Qualifications: Enterprise architect’s jobs typically require an undergraduate degree in computer science or a related field and five to 10 years of IT experience before you can step into the role. Depending on the company, you may also need a master’s degree.

Relevant Skills:  Cloud, Infrasture, Roadmap, A WS, Java, Cloud Computing, Governance, Azure, Digital Transformation, Project management, ITIL, Pre Sales

3. Site Reliability Engineer

Average Base Salary: $155,517

Job Summary: A site reliability engineer applies software tools to automate IT infrastructure, such as system management and application monitoring. They develop software and systems that increase site reliability and performance amidst frequent updates from the development teams. They manage large systems through code, which is more scalable and sustainable for system administrators managing thousands or hundreds of thousands of machines.

Qualifications: Site reliability engineers typically hold at least a bachelor’s degree in IT, computer science, engineering, or a related field. These professionals should have a system administrator, DevOps, or IT operations background focusing on software development skills.

Relevant Skills: APIs, AWS, Ansible, Azure, Bash, CI/CD, Cloud infrastructure, Computer Networking, DevOps, Distributed Systems

2. Backend Developer

Average Base Salary: $158,984

Job Summary: Backend developers design, build, and maintain the back end of web and mobile-based applications. The back end includes everything from the servers to application code and databases. They ensure the back end performs quickly and responsively to frontend user requests.

Qualifications: While employers may prefer candidates with at least a bachelor’s degree in computer science or a related field, you don’t require an undergraduate degree to become a backend developer. The best way to start down the path to becoming a backend developer is to learn a programming or scripting language.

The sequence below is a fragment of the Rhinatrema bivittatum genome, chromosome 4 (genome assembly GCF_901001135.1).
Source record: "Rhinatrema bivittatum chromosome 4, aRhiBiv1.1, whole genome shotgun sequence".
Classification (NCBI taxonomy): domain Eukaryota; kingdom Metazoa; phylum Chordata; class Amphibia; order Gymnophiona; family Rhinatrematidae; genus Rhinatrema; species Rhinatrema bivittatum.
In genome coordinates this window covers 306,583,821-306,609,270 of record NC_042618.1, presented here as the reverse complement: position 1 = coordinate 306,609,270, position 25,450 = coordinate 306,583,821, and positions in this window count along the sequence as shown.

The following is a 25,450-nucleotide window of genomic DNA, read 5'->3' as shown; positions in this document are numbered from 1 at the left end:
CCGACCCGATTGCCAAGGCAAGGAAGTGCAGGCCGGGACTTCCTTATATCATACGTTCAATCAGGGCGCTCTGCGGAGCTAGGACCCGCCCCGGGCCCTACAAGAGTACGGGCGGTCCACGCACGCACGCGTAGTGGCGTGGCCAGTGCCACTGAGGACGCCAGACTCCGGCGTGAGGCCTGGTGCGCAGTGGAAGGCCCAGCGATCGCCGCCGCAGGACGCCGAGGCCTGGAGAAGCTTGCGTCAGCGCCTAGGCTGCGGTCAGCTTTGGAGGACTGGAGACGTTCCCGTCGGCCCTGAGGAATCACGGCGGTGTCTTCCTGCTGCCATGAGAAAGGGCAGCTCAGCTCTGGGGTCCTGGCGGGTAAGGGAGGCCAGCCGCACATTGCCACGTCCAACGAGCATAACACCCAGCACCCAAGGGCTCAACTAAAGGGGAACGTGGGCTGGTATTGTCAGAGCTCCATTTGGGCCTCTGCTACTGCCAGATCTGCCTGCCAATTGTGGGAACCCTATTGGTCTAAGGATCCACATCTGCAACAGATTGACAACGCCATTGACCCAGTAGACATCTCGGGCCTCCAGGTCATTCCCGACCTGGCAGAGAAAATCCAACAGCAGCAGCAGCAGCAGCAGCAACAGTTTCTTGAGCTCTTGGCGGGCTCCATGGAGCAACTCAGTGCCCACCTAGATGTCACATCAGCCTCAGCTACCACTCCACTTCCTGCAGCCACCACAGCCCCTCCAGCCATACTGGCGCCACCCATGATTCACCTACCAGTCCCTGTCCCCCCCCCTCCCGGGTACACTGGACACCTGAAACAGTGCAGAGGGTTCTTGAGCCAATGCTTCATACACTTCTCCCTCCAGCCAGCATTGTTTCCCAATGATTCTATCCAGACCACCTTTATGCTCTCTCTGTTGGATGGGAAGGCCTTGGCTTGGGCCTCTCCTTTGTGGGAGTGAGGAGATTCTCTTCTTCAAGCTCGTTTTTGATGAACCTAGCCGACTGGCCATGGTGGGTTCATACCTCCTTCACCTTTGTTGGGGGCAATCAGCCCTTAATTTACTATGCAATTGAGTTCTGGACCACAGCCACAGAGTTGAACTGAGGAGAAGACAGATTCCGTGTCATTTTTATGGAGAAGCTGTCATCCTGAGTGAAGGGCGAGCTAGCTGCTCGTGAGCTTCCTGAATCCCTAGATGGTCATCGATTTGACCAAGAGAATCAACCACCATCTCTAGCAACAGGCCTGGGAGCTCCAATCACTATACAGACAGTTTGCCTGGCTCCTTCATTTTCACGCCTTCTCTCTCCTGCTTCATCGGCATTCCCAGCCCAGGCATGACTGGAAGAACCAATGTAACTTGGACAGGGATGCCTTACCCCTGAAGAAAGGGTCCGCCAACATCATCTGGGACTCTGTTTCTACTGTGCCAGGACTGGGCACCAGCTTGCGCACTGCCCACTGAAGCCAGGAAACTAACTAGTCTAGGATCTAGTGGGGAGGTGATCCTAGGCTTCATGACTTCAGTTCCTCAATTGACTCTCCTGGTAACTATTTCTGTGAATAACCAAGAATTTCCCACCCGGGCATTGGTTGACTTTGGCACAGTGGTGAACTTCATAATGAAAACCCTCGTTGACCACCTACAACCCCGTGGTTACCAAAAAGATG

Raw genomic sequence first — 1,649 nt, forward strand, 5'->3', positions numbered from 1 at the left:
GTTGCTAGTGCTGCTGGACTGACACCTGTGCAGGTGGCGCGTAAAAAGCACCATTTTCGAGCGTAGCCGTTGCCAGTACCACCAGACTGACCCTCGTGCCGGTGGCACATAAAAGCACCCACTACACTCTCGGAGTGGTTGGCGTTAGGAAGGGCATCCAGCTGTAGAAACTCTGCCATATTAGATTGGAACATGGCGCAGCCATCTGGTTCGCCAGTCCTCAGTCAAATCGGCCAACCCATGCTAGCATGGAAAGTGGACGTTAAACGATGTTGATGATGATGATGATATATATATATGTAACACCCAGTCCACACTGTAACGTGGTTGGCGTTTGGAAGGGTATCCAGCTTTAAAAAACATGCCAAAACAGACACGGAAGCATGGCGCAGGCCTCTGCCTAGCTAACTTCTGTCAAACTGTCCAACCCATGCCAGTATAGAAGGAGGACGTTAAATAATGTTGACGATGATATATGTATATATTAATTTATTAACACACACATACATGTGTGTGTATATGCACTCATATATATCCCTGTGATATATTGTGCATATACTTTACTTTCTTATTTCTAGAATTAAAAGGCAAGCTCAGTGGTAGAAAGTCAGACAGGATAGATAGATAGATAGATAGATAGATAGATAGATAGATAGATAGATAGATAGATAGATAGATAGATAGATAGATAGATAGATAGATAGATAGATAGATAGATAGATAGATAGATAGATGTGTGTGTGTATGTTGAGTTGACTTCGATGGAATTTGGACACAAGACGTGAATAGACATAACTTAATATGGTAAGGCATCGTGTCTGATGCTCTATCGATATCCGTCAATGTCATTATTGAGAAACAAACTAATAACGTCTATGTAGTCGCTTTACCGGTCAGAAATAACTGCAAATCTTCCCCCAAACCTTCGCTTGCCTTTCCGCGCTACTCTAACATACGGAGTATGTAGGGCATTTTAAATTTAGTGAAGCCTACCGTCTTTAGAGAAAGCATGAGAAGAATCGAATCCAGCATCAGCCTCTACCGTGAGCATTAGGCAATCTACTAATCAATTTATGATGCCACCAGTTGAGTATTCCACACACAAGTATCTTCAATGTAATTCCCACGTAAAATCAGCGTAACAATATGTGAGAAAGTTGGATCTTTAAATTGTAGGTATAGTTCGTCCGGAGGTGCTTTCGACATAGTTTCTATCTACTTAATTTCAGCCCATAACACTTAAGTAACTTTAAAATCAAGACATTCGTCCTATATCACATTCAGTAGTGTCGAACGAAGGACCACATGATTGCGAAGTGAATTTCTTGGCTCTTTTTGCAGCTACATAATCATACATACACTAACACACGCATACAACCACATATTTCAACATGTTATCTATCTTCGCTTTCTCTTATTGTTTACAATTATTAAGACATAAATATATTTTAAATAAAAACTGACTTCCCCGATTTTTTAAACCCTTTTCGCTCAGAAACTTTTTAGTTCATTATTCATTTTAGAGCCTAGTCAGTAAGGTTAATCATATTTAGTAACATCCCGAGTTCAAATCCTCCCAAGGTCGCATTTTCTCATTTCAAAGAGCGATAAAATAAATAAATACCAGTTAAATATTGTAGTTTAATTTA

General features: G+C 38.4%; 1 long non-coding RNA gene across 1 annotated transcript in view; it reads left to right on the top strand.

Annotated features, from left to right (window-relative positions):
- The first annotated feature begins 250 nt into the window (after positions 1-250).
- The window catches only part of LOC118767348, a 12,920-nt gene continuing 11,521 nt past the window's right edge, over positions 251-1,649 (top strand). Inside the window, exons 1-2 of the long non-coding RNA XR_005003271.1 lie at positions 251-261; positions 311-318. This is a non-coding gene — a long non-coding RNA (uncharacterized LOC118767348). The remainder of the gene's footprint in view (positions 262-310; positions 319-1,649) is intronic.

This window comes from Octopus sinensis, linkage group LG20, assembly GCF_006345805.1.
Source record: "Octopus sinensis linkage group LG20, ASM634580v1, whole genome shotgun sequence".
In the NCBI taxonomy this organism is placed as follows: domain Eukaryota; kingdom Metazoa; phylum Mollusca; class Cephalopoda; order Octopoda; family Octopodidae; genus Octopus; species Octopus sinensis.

Relevant Skills: Python, PHP, JavaScript, Ruby, Java, C#, Laravel, Django, Spring, Ruby on Rails, Meteor, Node.js, MongoDB, MySQL, Oracle, Apache, NGINX, Lighttpd, Microsoft IIS

1. Software Engineering Manager

Average Base Salary: $161,477

 Summary: A software engineering manager oversees (hires, trains, and mentors) a team of software developers by providing direction, delegating tasks, and monitoring regulations and goals. Software engineering managers also build and maintain relationships with cross-functional teams, stakeholders, and clients.

Qualifications: Software engineering managers typically have a minimum of a bachelor’s degree in computer science or a similar field and considerable work experience (at least five years) as a software engineer. They must deeply understand software engineering, coding, and the developmental process.

Relevant Skills: APIs, AWS, Agile, C, C#, C++, CI/CD, Design Patterns, DevOps, Distributed Systems, Leadership and Management

When considering a career in the tech industry, evaluating compensation and other factors is essential. The listed tech jobs offer attractive salary prospects, but it’s worth noting that total compensation may include bonuses, equity, and benefits that vary between companies. Pursuing education, gaining relevant skills, and preparing for technical interviews can help you land these high-paying tech jobs and thrive in the ever-growing technology field.

Find your next opportunity.

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IT Recruitment Trends in 2023

How companies adapt to the (likely continual) uncertain business climate in 2023 will vary. But talent teams must closely monitor recruiting trends as they arise to ensure they’re prepared to meet their org’s headcount and growth needs in the year ahead.

Here are some IT recruitment trends include to watch in 2023: